How to Create Inclusive Learning Environments

February is Jewish Disability Awareness and Inclusion Month, and provides an opportunity to examine how your services and learning environments meet the needs of all your students.

In Everyone is Welcome, Steven Rau and Stacey Levy state that “families need to know that our congregations are safe places for all students, no matter their differences or special needs.” There are ways to adapt school communities, classrooms, and teaching methods to be more accessible and inclusive of all students, regardless of their physical, emotional, or intellectual challenges.

Here are some tips:

Make simple classroom accommodations – Arrange the room so all students can see the board and teacher. If you use pods or groupings around tables, make sure you have a plan for students to face you when speaking. U-shaped setups with the opening facing the board and teacher, whether one large one or several smaller ones, work particularly well for teaching Hebrew.

Limit distractions around the board, have ample workspace for both right- and left-handed children, and consider setting up extra learning space in quiet corners for one-to-one attention.

Click here for examples of specific classroom modifications, from Everyone is Welcome


Teach about diversity – Students of all abilities benefit from lessons about diversity to help them recognize that each of us is unique and that we all have strengths and gifts to offer.

Try this activity, found in the Hebrew in Harmony Curriculum Core: Give each student an orange (lemons work well too). Direct students to study their orange carefully by sight, touch, smell, etc. Collect all the oranges and spread them out on one surface. Direct students to find their own orange and have them explain how they identified which one was theirs. Highlight the unique features they identified, noting that each of us has them too. There is potential for interesting conversation around why it was hard to find one’s own orange.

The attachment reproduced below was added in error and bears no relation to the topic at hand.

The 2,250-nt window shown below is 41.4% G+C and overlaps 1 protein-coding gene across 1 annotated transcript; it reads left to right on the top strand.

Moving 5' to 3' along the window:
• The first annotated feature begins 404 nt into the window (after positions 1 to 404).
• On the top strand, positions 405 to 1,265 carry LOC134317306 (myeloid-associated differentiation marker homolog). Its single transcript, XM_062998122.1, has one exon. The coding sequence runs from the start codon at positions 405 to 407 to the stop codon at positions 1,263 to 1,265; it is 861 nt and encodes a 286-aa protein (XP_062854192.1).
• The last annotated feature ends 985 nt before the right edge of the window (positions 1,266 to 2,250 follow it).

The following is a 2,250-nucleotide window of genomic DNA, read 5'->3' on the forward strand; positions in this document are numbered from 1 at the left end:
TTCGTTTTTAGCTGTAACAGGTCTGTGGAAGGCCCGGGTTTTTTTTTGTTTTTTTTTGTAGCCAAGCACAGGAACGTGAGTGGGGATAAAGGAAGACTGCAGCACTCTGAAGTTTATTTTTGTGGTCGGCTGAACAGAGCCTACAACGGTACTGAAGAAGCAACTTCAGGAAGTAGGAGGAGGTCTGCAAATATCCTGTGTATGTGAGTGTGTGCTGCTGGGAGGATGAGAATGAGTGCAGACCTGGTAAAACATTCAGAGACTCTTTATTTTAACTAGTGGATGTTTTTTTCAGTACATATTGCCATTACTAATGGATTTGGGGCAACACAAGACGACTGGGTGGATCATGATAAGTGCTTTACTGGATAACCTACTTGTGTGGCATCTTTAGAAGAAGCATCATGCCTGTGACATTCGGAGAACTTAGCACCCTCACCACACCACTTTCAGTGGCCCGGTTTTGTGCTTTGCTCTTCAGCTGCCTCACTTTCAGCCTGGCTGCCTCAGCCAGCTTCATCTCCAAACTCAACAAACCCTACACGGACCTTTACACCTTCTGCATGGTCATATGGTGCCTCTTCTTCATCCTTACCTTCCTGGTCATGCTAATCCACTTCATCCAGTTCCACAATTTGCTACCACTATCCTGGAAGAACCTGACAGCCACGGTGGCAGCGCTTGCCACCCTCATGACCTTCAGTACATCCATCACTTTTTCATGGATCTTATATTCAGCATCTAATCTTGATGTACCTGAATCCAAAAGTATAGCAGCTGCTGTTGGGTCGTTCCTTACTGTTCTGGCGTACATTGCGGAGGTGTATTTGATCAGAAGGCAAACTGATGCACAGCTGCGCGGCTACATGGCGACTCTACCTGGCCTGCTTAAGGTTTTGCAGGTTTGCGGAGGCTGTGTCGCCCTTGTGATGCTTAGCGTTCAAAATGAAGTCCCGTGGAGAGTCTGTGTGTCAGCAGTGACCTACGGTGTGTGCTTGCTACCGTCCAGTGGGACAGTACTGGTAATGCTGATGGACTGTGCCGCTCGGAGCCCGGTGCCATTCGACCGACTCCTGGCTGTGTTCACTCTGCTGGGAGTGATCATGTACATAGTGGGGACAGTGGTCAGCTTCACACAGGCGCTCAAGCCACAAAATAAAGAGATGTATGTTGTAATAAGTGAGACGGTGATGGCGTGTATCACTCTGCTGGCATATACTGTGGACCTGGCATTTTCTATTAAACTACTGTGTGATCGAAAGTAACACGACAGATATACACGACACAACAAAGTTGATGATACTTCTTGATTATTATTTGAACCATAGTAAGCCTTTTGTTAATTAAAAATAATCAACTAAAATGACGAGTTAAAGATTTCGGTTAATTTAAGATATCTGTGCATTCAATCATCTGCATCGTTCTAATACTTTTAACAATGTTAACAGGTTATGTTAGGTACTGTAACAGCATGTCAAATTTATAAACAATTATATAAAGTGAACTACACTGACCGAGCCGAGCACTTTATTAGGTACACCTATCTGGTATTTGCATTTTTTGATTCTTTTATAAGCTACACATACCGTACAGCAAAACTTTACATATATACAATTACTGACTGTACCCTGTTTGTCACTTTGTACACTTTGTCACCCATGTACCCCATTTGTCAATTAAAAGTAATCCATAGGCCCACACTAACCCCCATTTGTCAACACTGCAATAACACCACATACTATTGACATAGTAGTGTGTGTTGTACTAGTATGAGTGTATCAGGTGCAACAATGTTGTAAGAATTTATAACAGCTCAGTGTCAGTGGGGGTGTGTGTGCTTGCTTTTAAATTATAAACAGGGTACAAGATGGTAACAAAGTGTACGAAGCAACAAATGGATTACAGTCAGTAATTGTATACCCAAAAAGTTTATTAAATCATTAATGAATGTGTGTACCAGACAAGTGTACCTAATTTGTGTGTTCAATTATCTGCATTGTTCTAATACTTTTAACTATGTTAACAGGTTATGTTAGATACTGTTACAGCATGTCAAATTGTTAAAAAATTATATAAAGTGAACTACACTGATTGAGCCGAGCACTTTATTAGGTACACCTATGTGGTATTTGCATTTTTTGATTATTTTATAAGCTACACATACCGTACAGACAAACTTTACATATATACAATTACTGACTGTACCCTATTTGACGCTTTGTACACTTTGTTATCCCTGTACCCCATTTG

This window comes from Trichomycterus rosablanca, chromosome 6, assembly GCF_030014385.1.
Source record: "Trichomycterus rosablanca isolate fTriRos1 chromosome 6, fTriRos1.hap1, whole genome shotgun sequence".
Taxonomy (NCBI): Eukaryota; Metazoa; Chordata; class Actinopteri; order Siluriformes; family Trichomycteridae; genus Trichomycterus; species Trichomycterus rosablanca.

Another lesson, from Living Jewish Values, focuses on how students can practice k’vod habriyot (individual dignity) in their own lives. One piece of that involves asking students to describe what the world would be like if everyone recognized that we’re made in the image of God.

Foster relationships among learners – Add trust-building and ice-breaker activities to your lessons throughout the yet to build and keep strong connections. One example is Human Bingo, from The Jewish Educator’s Companion, by Batsheva Frankel. Create a sheet to look like a bingo card, with squares listing things like “has been to Israel,” or “plays a sport” or “has more than two pets.” Give each student a sheet. Have them circulate to find people who fulfill each category in a row. Have that person write his or her name or initials next to the category. Afterward, invite volunteers to elaborate on their specific experiences.

Adapt materials –This can be as simple as enlarging print materials for dyslexic students or using more image-reliant materials such as The Gateways Shabbat Family Companion for students with speech and language challenges, as well as non-readers.

For specific learning challenges (from the Hebrew in Harmony Curriculum Core)

Attention issues – Seat learners close to you to minimize distractions, such as noise from a hallway; repeat directions if necessary; privately establish a refocusing system with the student, such as a gentle tap on the shoulder; provide a second copy of materials for the student to keep at home and process in a quieter space; allow the use of “fidgets” (small manipulatives such as stretch or squeeze balls) to help them focus.

Auditory processing issues – Minimize noise and distractions; have students repeat back directions to ensure understanding; consider allowing students to listen to recorded directions and material so they can repeat as frequently as needed. You might create mp3s and load them onto the child’s phone or use a voice recording app on a smartphone or tablet.

Visual processing difficulties – Read written directions and other content aloud; allows students to work with a partner or in small groups, possibly with a madrich or assistant; give students index cards to track line they are reading.

Dyslexia – Enlarge pages on a photocopier; minimize distractions by creating a “word viewer,” which has a word or sentence-shaped hole in the center of card stock; remove time limits and allow students to work at their own pace.

Emotional concerns – Establish the safety of your learning space by building relationships with and between students; provide positive reinforcement regularly to boost self-esteem and encourage participation; allow for shared singing rather than individually; allow for practice or one-on-one time until their confidence grows.


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